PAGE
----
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Difference between Adaptor and Scaffold protein
#1
This is post no. 1 under the main topic.
What is the difference between and scaffold protein??
 
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#2
This is post no. 2 under the main topic.
Difference between Adaptor and Scaffold proteins

Both of these types of proteins are involved in the signaling pathway.
Signaling pathway itself is the mechanism, or the process (name it however you like) in which a signal comes to the cell and triggers some ordered series of events (signaling pathway) which results in some changes in the cell. These changes are usually related to the gene expression or solute concentration (solute uptake, e.g.) which allows the cell to respond to the signal and adjust its metabolism to the current conditions in the environment.

Signaling pathway usually starts with the signal itself which binds to the receptor on the cell membrane which then transmits the signal inside through a number of different proteins. Basically, both adaptor and scaffold proteins are “located” in this group of proteins responsible for transmitting the signal from the receptor further down into the cell.

The main difference between them is in their function. They also differ in the structure, of course, but then again this is the case for any two different proteins so it is not worth mentioning. The role of scaffold proteins is to coordinate the signal transduction by “attracting” a number of different proteins needed in the signaling pathway. They basically form a complex of proteins by tethering other actors in the pathway, thus localizing them to a specific place, making the signal transduction more effective. Having this role, they can also regulate the signaling pathway (through positive and negative feedback signals) and they can isolate specific proteins (the right ones needed in the current active pathway) from other competitive proteins that are not wanted during that time.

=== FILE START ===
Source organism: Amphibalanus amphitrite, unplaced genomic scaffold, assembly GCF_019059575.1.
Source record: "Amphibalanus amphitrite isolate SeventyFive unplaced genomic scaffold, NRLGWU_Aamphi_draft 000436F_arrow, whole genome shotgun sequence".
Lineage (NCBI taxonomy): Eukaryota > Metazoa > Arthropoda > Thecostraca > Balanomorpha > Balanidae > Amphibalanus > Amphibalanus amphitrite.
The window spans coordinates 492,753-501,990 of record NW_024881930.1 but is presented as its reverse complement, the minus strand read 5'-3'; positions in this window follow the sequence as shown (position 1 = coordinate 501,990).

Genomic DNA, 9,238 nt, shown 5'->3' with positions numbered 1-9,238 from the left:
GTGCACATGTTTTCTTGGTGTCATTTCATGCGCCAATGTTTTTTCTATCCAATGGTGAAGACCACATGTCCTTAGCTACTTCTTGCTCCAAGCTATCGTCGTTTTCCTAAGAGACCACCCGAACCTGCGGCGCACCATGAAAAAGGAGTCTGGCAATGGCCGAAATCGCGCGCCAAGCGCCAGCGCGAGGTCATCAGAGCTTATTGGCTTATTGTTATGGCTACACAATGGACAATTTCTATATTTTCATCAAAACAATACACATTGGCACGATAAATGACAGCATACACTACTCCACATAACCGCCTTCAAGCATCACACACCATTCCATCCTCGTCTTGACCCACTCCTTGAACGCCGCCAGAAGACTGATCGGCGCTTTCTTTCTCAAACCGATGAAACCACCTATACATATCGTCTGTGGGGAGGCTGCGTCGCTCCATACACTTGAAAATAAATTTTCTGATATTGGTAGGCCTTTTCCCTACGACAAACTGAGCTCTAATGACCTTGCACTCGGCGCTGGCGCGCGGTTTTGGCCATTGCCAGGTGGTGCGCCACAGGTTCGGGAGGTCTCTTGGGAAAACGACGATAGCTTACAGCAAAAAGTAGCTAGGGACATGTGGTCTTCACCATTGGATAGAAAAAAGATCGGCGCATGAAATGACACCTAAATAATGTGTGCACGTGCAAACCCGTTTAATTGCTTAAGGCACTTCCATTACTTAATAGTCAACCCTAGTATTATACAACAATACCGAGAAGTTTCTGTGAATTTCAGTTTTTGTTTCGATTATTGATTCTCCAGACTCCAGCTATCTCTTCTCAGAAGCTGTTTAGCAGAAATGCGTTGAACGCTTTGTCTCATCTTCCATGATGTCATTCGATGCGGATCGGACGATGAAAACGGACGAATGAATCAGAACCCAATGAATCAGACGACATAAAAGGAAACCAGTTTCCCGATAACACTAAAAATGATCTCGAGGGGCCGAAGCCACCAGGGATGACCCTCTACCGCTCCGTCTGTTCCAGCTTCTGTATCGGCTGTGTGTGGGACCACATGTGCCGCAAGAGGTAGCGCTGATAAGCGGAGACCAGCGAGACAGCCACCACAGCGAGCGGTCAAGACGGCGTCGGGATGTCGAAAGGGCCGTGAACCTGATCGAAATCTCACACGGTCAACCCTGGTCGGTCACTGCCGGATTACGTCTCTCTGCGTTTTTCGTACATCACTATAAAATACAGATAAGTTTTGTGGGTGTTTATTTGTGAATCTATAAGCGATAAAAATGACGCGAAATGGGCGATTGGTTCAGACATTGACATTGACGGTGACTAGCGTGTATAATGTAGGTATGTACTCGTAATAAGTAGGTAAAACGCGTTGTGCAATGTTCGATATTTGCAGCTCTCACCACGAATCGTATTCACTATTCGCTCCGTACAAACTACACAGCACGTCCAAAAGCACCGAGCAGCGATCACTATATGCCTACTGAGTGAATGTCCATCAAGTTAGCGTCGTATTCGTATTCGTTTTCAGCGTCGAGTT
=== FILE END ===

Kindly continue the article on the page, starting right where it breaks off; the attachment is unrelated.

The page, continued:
Adaptor proteins, on the other hand, are smaller and they too help in the formation of protein complexes, but they do so by usually binding only two proteins. They accomplish this through specific domains (usually SH2 and SH3) which recognize specific amino acid sequences in the target protein.

One of the best examples for scaffold protein is MEKK1, which is present in the MAPK pathway (mitogen-activated protein kinase). This pathway is responsible for sending the signal further into the nucleus, regulating specific transcription factors responsible for the expression of proteins which affect the cell-cycle and cell differentiation.

Good example of adaptor protein is GRB2 (growth factor receptor-bound protein 2). It sends the signal further down by binding to the EGF receptor (epidermal growth factor receptor) with SH2 domain, and it attracts the next protein in the pathway (Sos protein in this case) with SH3 domains.

Hope this answers your question. Sorry if I have made the answer too long, but I like to start from the beginning, just in case if somebody else is searching for this, but lacks the basic knowledge needed to understand the subject.
 
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